Get to know your city

October 3, 2014

By Staff

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The city celebrated its 20th year of incorporation in September, but locals know, at least they should, that Newcastle’s story goes back much farther than that.

Newcastle’s coal-mining history dates back to the mid 1800s, when the city was second only to Seattle in population.

The Newcastle mining site operated for about 100 years, until the mid-1900s. Workers extracted nearly 11 million tons of coal during that period.

Vestiges of that history remain scattered across the city in the form of landmarks such as the Baima House, a century-old company house that used to house miners and their families, and the Newcastle Cemetery, the final resting place for a number of Newcastle pioneers.

The stories and the history of the people that set the foundation to make Newcastle what it is today are now on display in a special Renton History Museum exhibit, “Newcastle: Little Giant of the Eastside.”

In it you will see the faces of the men, women and children who called Newcastle home during its coal-mining heyday; the tools that workers used to extract the coal; and a special tribute to the late Milt Swanson, the Newcastle pioneer who deservedly gets much of the credit for championing the preservation of the city’s history.

Every resident that calls Newcastle home should make an effort to see this exhibit. It should be mandatory viewing for every single person working at City Hall. Anyone that has a stake in Newcastle’s future needs to make it down to the Renton History Museum.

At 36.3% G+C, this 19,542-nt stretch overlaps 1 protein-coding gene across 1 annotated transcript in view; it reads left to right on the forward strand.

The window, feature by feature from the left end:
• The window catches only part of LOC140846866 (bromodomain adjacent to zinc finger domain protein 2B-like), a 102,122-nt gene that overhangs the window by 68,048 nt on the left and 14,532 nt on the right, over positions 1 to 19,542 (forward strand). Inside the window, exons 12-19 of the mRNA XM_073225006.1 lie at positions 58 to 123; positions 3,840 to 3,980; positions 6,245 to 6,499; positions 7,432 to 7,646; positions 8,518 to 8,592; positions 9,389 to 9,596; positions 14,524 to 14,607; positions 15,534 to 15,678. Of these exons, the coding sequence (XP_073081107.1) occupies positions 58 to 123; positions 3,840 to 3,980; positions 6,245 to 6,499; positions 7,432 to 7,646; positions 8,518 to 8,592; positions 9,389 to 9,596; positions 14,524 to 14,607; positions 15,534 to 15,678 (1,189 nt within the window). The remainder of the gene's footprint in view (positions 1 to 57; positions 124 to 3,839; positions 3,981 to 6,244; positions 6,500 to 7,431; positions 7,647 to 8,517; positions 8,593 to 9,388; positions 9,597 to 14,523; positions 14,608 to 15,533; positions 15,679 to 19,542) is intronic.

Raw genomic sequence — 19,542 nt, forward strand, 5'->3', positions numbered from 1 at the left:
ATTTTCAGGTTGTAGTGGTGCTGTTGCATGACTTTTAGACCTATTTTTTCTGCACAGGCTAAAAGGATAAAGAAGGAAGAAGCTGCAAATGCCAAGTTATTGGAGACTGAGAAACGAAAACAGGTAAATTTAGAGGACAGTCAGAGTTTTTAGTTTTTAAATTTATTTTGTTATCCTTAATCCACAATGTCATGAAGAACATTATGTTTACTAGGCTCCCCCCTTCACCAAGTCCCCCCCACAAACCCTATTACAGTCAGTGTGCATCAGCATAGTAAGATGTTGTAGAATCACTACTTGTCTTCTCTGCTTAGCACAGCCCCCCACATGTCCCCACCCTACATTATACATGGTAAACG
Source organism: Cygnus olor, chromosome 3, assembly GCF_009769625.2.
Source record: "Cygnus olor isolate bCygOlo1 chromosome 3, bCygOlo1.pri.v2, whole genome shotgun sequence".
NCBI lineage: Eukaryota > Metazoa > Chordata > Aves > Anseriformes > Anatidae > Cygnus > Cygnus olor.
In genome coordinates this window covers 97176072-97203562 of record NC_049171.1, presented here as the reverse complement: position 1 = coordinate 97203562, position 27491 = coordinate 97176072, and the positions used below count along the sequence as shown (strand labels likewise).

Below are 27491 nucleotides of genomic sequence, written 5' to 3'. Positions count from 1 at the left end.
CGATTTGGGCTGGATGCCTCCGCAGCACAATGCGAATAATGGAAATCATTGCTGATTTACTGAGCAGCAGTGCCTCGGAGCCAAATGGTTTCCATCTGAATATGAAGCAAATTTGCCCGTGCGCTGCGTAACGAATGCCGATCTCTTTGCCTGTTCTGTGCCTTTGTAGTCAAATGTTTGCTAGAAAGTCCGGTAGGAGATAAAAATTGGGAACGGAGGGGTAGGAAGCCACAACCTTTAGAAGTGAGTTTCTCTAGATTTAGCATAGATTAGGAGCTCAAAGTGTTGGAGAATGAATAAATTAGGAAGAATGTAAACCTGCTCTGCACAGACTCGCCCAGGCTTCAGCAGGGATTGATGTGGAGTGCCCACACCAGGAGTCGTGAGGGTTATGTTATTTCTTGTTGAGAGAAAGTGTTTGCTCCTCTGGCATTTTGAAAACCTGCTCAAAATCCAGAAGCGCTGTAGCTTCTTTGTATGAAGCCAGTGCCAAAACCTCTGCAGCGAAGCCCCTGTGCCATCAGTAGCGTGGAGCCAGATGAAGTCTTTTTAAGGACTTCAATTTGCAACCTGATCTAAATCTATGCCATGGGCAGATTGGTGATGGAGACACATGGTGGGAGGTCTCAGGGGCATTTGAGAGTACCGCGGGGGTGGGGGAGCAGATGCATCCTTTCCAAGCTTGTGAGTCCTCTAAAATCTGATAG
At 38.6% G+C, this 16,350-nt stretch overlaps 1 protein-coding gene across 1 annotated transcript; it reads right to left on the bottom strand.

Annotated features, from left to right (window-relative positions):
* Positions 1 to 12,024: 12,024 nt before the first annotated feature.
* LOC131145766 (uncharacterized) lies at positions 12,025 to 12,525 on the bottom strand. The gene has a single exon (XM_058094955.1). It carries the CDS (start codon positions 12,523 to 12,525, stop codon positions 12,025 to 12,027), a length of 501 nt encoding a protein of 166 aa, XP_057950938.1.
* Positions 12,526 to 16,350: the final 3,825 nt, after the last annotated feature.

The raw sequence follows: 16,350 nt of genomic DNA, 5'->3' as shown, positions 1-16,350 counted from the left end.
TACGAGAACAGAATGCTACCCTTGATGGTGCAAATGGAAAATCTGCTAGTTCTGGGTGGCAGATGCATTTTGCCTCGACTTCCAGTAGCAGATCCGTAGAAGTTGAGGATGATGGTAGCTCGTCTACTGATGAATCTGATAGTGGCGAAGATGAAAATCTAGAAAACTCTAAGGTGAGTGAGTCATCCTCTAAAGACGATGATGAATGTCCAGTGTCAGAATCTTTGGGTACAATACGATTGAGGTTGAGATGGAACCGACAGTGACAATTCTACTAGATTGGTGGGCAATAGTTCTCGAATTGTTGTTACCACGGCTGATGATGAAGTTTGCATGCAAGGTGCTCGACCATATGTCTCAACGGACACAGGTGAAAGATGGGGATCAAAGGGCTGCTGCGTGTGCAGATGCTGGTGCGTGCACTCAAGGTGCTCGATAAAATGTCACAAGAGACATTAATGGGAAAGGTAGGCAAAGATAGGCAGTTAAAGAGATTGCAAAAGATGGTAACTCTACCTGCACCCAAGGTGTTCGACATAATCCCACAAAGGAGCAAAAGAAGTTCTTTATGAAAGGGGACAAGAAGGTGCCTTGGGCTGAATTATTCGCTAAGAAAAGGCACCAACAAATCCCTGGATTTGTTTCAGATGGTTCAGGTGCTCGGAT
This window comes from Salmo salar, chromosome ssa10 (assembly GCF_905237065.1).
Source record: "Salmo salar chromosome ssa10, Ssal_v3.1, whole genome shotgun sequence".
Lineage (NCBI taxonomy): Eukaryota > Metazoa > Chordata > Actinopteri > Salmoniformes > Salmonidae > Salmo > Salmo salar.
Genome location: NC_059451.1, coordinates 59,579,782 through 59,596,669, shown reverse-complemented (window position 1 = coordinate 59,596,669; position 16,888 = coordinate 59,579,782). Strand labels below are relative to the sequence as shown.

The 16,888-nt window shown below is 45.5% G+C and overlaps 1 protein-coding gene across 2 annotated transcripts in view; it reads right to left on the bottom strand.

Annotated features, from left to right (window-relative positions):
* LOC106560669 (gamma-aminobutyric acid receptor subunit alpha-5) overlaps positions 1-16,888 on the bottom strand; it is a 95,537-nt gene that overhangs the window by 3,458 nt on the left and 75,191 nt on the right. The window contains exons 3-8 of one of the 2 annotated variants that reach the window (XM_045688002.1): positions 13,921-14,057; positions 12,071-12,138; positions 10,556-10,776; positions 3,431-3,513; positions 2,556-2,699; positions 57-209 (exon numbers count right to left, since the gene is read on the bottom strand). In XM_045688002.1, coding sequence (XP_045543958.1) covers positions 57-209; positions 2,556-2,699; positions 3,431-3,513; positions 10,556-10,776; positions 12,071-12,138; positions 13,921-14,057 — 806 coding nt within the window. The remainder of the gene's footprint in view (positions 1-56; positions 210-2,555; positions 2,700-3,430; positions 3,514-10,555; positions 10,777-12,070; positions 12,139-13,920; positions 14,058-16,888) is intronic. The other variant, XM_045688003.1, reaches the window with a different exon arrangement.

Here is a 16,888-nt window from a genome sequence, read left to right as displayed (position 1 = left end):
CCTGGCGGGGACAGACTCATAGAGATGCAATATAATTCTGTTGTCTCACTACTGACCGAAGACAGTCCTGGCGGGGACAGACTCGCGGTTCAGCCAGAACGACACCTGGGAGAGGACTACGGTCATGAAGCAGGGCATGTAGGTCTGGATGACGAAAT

As the saying goes, “You have to know where you’ve been, to know where you’re going.”

We once used this space to decry the lack of attention paid to preservation of the city’s history. It is now so thrilling to see Newcastle’s story not only being shared, but also celebrated in both this exhibit and display cases of artifacts at City Hall.

The Renton History Museum spared no detail in bringing Newcastle’s history to life, but the exhibit is only temporary. At some point, the artifacts Swanson so graciously donated to the Newcastle Historical Society will need to find a permanent home.

Our hope is that one day, the city can fund its own museum to house the treasures of its past.

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